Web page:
BioPharma Beat: The Uberization of Healthcare – A Silly Extrapolation

March 3, 2015
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biopharma beatNew start-ups focusing on digital health are being born daily.  I regularly attend demo days organized by accelerators, which are quasi vocational schools for start-ups where they get education, mentorship, networking and sometimes a bit of seed investment. Each accelerator class often ends in a demo day, which is a sort of graduation or coming-of-age party. 

biopharma beatNew start-ups focusing on digital health are being born daily.  I regularly attend demo days organized by accelerators, which are quasi vocational schools for start-ups where they get education, mentorship, networking and sometimes a bit of seed investment. Each accelerator class often ends in a demo day, which is a sort of graduation or coming-of-age party. 

Interestingly, the demo days in the last year or so (in healthcare and general consumer products) have been filled with self-descriptions by presenting teams (usually 10-20 get to present in any one demo day) as “the uber of this” or “the uber of that.” I presume they choose to use that analogy to connote a disruption of an industry, like Uber has done with transportation, but that’s where the similarity ends. Yes, healthcare is, in many ways, like the taxi industry: big, unreliable, unpredictable, price-obscure, highly analog, and lacking good data. However, the vast majority of the ideas coming out of these start-ups are no uber ideas!

The vast majority of ideas worked on by healthcare start-ups are interesting but not disruptive. And that is okay – just don’t compare them to Uber.

Don’t get me wrong; there are a lot of nifty ideas, some with real utility and potential and others that are just nifty with no future. However, there was nothing in the presentations I witnessed that indicated they can or will disrupt any industry and certainly not one as complex and multidimensional as healthcare. One start-up, for example, identified their activity tracker device that gets attached to your gym equipment as “the uber of tracker devices.” Really?  It seemed like just another super pedometer with smartphone connectivity and a good reporting interface. To be fair, other good ideas had some disruption potential in a particular narrow service or corner of healthcare delivery but were far from being “the uber of healthcare” in the sense of industry-model disruption.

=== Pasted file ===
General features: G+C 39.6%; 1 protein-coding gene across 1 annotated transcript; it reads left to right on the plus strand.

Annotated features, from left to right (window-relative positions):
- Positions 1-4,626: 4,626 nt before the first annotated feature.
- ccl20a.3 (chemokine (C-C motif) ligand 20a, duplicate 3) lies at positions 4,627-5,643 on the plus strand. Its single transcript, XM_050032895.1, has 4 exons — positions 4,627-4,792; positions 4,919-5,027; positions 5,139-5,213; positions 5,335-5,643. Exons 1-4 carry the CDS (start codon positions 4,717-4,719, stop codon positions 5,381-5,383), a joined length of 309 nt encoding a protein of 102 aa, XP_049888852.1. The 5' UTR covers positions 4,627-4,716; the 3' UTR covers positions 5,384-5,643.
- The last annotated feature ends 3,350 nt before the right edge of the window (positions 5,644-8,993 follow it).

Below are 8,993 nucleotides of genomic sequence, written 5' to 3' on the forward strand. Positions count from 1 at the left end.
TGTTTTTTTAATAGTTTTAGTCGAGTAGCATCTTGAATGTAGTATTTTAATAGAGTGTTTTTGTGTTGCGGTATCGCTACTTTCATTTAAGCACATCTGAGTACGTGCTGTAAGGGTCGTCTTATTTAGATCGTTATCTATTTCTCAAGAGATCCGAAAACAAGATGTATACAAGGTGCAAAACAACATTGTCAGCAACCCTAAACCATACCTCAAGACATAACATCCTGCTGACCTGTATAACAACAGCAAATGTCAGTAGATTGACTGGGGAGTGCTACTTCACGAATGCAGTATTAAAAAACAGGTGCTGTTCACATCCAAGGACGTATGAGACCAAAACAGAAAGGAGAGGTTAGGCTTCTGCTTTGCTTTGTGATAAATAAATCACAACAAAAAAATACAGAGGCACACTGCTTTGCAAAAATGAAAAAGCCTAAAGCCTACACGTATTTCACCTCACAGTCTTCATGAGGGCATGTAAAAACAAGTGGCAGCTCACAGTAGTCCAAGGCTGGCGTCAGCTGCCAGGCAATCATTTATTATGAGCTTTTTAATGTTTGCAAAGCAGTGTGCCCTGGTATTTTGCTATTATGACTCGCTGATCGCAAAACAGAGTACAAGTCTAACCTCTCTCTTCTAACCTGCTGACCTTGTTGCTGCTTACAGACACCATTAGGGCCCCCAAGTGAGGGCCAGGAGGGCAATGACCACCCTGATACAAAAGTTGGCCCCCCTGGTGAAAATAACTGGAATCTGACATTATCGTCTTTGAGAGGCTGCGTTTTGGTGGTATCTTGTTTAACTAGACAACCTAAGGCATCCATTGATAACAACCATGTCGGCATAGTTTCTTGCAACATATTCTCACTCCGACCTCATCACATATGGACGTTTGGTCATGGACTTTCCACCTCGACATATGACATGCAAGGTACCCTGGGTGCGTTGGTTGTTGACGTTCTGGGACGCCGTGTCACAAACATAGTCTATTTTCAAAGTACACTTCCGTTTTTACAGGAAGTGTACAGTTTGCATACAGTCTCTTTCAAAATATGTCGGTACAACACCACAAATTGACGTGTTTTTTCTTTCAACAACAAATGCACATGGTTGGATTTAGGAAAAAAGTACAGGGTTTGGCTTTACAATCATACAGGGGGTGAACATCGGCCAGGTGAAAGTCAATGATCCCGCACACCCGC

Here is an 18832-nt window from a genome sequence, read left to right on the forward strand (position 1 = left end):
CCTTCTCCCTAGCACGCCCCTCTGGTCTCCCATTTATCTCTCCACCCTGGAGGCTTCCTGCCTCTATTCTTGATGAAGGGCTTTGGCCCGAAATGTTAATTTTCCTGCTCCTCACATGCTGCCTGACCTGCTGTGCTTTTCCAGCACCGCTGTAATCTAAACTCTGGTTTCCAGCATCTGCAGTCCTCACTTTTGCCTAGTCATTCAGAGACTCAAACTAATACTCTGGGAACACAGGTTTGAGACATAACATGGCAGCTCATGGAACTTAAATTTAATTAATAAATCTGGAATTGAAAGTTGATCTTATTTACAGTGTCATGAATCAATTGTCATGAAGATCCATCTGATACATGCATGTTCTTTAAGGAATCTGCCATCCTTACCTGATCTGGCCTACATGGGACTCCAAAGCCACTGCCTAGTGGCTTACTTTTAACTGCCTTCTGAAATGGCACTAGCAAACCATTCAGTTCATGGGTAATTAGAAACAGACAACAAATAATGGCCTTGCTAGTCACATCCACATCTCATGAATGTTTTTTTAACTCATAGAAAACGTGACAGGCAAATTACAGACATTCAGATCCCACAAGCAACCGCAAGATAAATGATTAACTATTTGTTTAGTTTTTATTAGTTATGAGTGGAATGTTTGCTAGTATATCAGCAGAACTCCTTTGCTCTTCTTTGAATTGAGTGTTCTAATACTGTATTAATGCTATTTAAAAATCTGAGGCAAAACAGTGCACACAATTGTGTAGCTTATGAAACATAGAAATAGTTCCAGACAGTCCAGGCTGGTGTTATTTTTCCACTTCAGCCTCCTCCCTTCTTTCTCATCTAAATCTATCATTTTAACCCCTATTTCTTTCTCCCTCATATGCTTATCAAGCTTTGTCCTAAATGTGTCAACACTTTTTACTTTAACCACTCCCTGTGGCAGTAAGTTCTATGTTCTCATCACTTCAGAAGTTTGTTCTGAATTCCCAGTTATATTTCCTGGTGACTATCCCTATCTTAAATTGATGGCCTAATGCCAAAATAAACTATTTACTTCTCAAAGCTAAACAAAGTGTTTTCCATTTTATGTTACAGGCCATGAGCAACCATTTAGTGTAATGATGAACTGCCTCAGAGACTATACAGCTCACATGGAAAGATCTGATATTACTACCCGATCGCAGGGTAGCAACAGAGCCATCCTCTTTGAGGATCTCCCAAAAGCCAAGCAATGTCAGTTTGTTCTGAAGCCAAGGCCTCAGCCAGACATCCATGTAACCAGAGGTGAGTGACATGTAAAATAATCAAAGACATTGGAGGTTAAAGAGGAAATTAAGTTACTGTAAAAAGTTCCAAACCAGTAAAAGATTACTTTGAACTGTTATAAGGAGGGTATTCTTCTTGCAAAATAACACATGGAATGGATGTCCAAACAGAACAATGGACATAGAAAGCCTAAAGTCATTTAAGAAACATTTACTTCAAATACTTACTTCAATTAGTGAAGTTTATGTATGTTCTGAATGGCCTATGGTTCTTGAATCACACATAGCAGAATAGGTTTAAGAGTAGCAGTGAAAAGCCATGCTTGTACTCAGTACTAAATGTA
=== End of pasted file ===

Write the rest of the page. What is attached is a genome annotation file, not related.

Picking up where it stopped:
Others go at it from the patient’s point of view. They correctly describe the huge gaps in patient knowledge and the incredible potential of the empowered patient, and they compel us to imagine all the great benefits in outcomes and costs that would come from informed patients who have access to every bit of information about themselves so they can take charge of their own healthcare decisions. Again, really?

Indeed, there are segments of patients who are fully aware of their healthcare and ailments they suffer. In some cases, they are highly informed patients suffering relatively rare diseases, but in other cases, they are merely the “worried well” (i.e., people who are relatively fine but like to quantify themselves to the max). The majority of people are either not interested or not equipped to manage all this information and so-called patient power. In one survey, doctors expressed skepticism and disinterest in having patients visit them loaded with all kinds of information that may be irrelevant and useless to their encounter.

Where does this leave us?  

Of course, an informed patient is a better patient.  But a misinformed patient can be a worse patient.

Advances are being made every day. New ways to predict, diagnose, treat and manage diseases are being discovered and launched every single week.  Information available to doctors and patients is improving all the time, allowing for improved healthcare and improved outcomes, but this is a process evolution, plain and simple.

Every time we use silly terms and analogies to describe what’s happening or to make a big promise, we tend to overstate the case and risk losing everyone’s interest at best and our credibility at worst.

Advice to start-ups: Stop using the Uber analogy!